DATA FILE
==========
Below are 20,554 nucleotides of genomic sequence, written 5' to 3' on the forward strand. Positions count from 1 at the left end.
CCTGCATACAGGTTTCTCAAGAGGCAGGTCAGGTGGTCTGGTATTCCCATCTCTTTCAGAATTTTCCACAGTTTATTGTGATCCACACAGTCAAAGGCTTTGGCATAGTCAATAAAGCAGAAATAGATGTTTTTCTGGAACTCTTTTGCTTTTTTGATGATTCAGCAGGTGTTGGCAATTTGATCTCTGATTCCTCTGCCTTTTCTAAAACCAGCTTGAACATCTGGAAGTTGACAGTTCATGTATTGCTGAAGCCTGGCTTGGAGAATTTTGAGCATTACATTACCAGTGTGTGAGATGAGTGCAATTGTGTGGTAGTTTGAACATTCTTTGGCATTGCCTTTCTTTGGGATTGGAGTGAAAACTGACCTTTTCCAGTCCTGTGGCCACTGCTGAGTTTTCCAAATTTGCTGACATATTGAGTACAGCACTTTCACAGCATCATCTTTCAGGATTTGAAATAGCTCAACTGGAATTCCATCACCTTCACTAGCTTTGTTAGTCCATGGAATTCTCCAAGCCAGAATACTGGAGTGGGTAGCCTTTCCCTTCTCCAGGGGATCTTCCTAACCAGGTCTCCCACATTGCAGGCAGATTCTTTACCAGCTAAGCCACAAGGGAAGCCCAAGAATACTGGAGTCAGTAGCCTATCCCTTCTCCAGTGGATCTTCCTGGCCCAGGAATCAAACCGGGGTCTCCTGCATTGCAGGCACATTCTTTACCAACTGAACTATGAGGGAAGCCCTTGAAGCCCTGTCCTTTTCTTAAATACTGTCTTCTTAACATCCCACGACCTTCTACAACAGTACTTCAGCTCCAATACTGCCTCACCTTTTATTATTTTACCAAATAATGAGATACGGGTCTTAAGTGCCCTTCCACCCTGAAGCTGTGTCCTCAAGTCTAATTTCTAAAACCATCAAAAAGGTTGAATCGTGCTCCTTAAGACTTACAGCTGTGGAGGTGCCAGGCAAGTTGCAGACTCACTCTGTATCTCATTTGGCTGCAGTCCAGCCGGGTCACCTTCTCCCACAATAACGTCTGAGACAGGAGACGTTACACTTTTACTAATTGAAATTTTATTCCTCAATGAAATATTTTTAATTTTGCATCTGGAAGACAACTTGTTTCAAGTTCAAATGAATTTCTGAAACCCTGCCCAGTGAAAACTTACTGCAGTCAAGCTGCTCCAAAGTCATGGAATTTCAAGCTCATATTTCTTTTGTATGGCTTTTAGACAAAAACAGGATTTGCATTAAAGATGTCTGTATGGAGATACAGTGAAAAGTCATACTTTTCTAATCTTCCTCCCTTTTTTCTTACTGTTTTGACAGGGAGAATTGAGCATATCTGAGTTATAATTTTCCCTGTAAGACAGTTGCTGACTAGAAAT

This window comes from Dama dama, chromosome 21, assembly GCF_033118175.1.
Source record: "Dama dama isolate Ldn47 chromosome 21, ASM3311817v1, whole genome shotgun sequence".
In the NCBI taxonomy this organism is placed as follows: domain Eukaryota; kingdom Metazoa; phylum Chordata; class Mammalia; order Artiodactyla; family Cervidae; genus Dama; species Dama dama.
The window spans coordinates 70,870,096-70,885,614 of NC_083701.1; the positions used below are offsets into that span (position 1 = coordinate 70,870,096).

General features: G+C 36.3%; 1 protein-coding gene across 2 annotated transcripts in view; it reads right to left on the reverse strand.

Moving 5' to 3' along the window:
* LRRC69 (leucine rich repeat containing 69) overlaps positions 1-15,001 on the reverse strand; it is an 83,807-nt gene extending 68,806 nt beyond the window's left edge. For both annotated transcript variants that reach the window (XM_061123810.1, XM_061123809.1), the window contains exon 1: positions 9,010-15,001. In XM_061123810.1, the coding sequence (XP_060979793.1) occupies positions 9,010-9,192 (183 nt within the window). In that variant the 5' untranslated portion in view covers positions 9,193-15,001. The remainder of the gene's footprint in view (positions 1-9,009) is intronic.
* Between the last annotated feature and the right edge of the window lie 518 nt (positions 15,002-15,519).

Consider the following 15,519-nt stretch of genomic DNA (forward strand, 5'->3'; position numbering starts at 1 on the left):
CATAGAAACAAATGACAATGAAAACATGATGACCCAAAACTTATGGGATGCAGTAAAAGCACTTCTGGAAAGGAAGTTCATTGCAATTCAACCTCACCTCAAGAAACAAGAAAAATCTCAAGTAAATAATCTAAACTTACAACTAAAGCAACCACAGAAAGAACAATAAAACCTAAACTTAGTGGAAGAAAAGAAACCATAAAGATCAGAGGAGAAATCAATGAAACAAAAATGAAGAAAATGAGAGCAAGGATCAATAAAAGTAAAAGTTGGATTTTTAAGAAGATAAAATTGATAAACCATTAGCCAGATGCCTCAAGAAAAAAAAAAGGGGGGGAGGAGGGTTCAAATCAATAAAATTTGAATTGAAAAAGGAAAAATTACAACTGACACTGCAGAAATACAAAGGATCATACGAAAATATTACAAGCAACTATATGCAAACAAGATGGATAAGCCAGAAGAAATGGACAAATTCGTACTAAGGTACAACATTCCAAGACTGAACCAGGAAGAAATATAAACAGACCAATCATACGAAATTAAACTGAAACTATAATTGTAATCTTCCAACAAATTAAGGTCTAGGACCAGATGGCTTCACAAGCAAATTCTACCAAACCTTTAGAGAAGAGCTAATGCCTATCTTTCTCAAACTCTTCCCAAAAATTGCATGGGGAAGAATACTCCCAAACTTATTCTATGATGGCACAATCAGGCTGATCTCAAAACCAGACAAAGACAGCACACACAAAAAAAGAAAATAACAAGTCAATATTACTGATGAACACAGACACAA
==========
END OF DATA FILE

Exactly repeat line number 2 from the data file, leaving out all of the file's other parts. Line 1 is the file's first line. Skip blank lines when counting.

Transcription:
CCTGCATACAGGTTTCTCAAGAGGCAGGTCAGGTGGTCTGGTATTCCCATCTCTTTCAGAATTTTCCACAGTTTATTGTGATCCACACAGTCAAAGGCTTTGGCATAGTCAATAAAGCAGAAATAGATGTTTTTCTGGAACTCTTTTGCTTTTTTGATGATTCAGCAGGTGTTGGCAATTTGATCTCTGATTCCTCTGCCTTTTCTAAAACCAGCTTGAACATCTGGAAGTTGACAGTTCATGTATTGCTGAAGCCTGGCTTGGAGAATTTTGAGCATTACATTACCAGTGTGTGAGATGAGTGCAATTGTGTGGTAGTTTGAACATTCTTTGGCATTGCCTTTCTTTGGGATTGGAGTGAAAACTGACCTTTTCCAGTCCTGTGGCCACTGCTGAGTTTTCCAAATTTGCTGACATATTGAGTACAGCACTTTCACAGCATCATCTTTCAGGATTTGAAATAGCTCAACTGGAATTCCATCACCTTCACTAGCTTTGTTAGTCCATGGAATTCTCCAAGCCAGAATACTGGAGTGGGTAGCCTTTCCCTTCTCCAGGGGATCTTCCTAACCAGGTCTCCCACATTGCAGGCAGATTCTTTACCAGCTAAGCCACAAGGGAAGCCCAAGAATACTGGAGTCAGTAGCCTATCCCTTCTCCAGTGGATCTTCCTGGCCCAGGAATCAAACCGGGGTCTCCTGCATTGCAGGCACATTCTTTACCAACTGAACTATGAGGGAAGCCCTTGAAGCCCTGTCCTTTTCTTAAATACTGTCTTCTTAACATCCCACGACCTTCTACAACAGTACTTCAGCTCCAATACTGCCTCACCTTTTATTATTTTACCAAATAATGAGATACGGGTCTTAAGTGCCCTTCCACCCTGAAGCTGTGTCCTCAAGTCTAATTTCTAAAACCATCAAAAAGGTTGAATCGTGCTCCTTAAGACTTACAGCTGTGGAGGTGCCAGGCAAGTTGCAGACTCACTCTGTATCTCATTTGGCTGCAGTCCAGCCGGGTCACCTTCTCCCACAATAACGTCTGAGACAGGAGACGTTACACTTTTACTAATTGAAATTTTATTCCTCAATGAAATATTTTTAATTTTGCATCTGGAAGACAACTTGTTTCAAGTTCAAATGAATTTCTGAAACCCTGCCCAGTGAAAACTTACTGCAGTCAAGCTGCTCCAAAGTCATGGAATTTCAAGCTCATATTTCTTTTGTATGGCTTTTAGACAAAAACAGGATTTGCATTAAAGATGTCTGTATGGAGATACAGTGAAAAGTCATACTTTTCTAATCTTCCTCCCTTTTTTCTTACTGTTTTGACAGGGAGAATTGAGCATATCTGAGTTATAATTTTCCCTGTAAGACAGTTGCTGACTAGAAAT